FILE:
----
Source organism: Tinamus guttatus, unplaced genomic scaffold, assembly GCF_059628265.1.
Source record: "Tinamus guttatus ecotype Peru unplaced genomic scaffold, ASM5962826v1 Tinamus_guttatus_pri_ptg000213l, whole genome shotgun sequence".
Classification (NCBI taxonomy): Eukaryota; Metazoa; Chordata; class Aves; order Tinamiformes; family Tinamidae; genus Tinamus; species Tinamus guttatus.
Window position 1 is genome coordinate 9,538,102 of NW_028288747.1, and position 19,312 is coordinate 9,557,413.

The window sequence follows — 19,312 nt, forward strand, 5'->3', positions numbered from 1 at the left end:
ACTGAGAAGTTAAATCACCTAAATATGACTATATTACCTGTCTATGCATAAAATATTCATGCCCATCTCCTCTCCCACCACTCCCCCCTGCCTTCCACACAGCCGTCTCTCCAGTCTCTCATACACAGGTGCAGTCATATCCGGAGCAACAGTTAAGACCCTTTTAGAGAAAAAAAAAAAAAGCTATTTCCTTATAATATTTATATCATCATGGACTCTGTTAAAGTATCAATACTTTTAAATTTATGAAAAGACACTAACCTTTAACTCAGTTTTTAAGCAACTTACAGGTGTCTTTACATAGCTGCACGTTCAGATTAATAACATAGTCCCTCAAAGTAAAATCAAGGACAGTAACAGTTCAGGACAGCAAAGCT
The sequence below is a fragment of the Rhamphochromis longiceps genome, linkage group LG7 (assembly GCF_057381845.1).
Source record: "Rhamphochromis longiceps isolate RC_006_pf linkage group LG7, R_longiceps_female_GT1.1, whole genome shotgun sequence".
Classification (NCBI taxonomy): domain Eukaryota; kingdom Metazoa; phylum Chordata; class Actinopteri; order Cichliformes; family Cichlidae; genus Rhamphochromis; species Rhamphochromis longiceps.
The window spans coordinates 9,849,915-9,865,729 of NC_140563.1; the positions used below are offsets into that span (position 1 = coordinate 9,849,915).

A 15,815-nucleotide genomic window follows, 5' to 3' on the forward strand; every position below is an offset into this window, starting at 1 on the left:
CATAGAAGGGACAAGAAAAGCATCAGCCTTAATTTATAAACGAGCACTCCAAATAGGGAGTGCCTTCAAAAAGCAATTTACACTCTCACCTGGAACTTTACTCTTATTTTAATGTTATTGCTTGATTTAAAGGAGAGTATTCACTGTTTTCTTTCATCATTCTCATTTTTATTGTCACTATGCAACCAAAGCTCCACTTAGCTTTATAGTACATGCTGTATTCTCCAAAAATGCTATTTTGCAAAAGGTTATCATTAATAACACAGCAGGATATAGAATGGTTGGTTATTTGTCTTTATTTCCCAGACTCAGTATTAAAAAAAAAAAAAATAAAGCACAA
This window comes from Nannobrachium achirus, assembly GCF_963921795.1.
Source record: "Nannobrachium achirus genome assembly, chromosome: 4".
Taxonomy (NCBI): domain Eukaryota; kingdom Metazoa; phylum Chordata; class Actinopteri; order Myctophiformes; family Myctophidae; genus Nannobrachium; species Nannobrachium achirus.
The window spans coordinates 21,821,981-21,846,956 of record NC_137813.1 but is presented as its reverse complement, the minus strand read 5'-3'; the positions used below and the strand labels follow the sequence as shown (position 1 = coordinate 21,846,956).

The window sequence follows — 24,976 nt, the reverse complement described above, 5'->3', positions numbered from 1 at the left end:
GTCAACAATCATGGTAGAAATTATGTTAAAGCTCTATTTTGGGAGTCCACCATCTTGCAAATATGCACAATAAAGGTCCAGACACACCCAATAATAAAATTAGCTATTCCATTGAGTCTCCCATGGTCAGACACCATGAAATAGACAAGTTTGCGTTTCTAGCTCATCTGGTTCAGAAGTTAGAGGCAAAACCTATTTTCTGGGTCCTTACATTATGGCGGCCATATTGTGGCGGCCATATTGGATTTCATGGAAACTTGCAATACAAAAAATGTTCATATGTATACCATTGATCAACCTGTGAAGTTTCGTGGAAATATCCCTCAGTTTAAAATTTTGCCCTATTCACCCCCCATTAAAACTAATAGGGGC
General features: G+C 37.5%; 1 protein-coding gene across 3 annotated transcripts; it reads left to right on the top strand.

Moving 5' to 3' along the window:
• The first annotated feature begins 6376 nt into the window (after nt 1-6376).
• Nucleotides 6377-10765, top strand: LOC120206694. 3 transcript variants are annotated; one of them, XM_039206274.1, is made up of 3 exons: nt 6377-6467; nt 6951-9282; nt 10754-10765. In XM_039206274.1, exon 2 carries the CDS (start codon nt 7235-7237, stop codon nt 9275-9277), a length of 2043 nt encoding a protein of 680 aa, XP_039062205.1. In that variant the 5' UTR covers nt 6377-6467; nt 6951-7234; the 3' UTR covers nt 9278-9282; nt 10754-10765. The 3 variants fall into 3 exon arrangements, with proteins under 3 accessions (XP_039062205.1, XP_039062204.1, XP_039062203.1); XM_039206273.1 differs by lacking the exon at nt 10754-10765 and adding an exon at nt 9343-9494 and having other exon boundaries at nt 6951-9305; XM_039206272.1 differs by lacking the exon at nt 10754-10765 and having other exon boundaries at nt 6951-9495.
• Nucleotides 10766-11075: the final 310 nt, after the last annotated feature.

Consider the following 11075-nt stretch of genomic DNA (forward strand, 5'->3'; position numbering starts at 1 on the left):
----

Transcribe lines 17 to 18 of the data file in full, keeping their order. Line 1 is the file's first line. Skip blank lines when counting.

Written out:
The window sequence follows — 24,976 nt, the reverse complement described above, 5'->3', positions numbered from 1 at the left end:
GTCAACAATCATGGTAGAAATTATGTTAAAGCTCTATTTTGGGAGTCCACCATCTTGCAAATATGCACAATAAAGGTCCAGACACACCCAATAATAAAATTAGCTATTCCATTGAGTCTCCCATGGTCAGACACCATGAAATAGACAAGTTTGCGTTTCTAGCTCATCTGGTTCAGAAGTTAGAGGCAAAACCTATTTTCTGGGTCCTTACATTATGGCGGCCATATTGTGGCGGCCATATTGGATTTCATGGAAACTTGCAATACAAAAAATGTTCATATGTATACCATTGATCAACCTGTGAAGTTTCGTGGAAATATCCCTCAGTTTAAAATTTTGCCCTATTCACCCCCCATTAAAACTAATAGGGGC